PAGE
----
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This Fresno family wants to give away 1 million books. Where should they send them?

Bushel & Peck books wants to give away 1 million books

A husband-and-wife publishing company in Fresno is planning to give away 1 million books over 10 years. They publish illustrated titles with empowering themes for boys and girls.
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A husband-and-wife publishing company in Fresno is planning to give away 1 million books over 10 years. They publish illustrated titles with empowering themes for boys and girls.

A Fresno publishing house wants to give away one book for every one they sell, with the goal of 1 million of each in the next 10 years.

David and Stephanie Miles of Bushel & Peck Books believe they’re the first publishing house to adopt the one-for-one model made popular by other companies like TOMS. They’re asking for suggestions of Valley schools, programs and charitable organizations to send their books to, and considering national programs like Room to Read and the Pajama Project.

Bushel & Peck’s first offering of books includes “50 Real Heroes For Boys,” and “Yes You Can: 1,000 Women Who Proved that Women Can Do Anything,” as well as a singing book and an interactive book on the U.S. Constitution.

“The boys’ book has women heroes, as well, because we think it’s important to help teach boys respect and esteem for women,” David Miles said. “But all our books help kids believe they can be whatever they want to be, wherever they are socioeconomically.”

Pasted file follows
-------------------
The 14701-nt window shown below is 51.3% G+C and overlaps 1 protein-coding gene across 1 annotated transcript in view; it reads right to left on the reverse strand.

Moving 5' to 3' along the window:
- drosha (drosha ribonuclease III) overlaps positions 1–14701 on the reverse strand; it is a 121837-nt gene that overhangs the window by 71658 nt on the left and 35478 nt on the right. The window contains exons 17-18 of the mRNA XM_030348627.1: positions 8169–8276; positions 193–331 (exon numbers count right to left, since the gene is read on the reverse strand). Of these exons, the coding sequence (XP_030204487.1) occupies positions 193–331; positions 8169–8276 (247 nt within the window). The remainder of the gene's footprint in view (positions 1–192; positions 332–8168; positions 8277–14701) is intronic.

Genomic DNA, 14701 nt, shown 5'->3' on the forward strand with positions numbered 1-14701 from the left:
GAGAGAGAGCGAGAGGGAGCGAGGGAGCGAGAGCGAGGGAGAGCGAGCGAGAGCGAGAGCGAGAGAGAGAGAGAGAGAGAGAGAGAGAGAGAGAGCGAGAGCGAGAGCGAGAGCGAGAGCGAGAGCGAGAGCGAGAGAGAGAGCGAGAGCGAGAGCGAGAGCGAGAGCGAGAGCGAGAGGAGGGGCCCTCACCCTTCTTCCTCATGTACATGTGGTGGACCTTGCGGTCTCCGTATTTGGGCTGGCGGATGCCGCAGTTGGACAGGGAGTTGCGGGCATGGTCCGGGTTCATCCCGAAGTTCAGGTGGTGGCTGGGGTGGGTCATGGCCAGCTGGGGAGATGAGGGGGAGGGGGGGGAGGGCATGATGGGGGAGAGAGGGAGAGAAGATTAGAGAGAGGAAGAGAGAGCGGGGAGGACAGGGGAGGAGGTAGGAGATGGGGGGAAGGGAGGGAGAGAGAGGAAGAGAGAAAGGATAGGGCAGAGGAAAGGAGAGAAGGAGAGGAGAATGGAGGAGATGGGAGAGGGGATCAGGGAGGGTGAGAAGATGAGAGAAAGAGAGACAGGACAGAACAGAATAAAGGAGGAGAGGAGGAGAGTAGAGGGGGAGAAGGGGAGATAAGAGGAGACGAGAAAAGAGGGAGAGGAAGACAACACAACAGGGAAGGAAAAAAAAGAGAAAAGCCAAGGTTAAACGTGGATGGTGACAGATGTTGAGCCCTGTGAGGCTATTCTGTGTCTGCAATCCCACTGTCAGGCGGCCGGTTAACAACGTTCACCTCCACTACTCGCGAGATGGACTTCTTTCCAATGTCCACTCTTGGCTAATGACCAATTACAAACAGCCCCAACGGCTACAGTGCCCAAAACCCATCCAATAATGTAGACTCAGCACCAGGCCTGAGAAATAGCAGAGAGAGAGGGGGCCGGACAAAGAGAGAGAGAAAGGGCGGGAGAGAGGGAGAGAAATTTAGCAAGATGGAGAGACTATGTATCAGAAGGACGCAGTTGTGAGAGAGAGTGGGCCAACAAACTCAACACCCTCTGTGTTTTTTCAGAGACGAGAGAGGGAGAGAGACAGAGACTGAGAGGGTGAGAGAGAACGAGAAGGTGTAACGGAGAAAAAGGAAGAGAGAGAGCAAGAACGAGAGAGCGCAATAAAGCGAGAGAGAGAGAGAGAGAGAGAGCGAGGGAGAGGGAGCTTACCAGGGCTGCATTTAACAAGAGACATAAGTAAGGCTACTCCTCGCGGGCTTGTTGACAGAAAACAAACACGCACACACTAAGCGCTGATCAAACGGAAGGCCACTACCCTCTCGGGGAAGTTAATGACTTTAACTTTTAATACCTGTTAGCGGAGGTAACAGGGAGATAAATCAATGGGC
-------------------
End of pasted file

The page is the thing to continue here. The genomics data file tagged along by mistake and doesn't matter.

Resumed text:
The books are available via a Kickstarter campaign that launched in November.

Miles is an author who worked in publishing for six years, earning recognition from Publishers Weekly, before starting Bushel & Peck with his wife, a Valley native who is also a children’s book author.

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David and Stephanie Mills with their son, Tucker. Special to the Bee

Miles said he was bothered by the fact that a new children’s book can cost between $17 and $25 – prohibitive to low-income families.

“There are free book programs and donations, but they’re usually used books or cheaper paperbacks or something funny, which is fine, but we want to give away books that are not only beautiful, but offer something meatier, too,” Miles said.

He said the rates of book ownership among young people can be as low as one book for every 300 kids. Previously, The Bee found that when school libraries close over the summer, children in some parts of Fresno have access to fewer than three books each on average. Reduced access to books has been linked to the summer slide, a loss of learning that can put low-income students several reading levels behind their peers.

Miles said publishing just one book for children can take two years from concept to distribution. The couple intends to take on much of the planning, sourcing and sales themselves while commissioning writers and illustrators from around the world.

Bushel & Peck Books joins a handful of other publishing houses in the Valley, as well as a number of local children’s authors and illustrators. There are other publishers in town who publish children’s books, but usually alongside other genres, and past houses that focused on picture books and children’s literature have since closed, according to Dan Dunklee of A Book Barn in Clovis.

“There’s a growing literary community here. It’s just the two bookstores, and some used bookstores, but we have an educated, literate population and I think there’s a real interest in seeing more,” Miles said. “Hopefully having a publisher here can help.”

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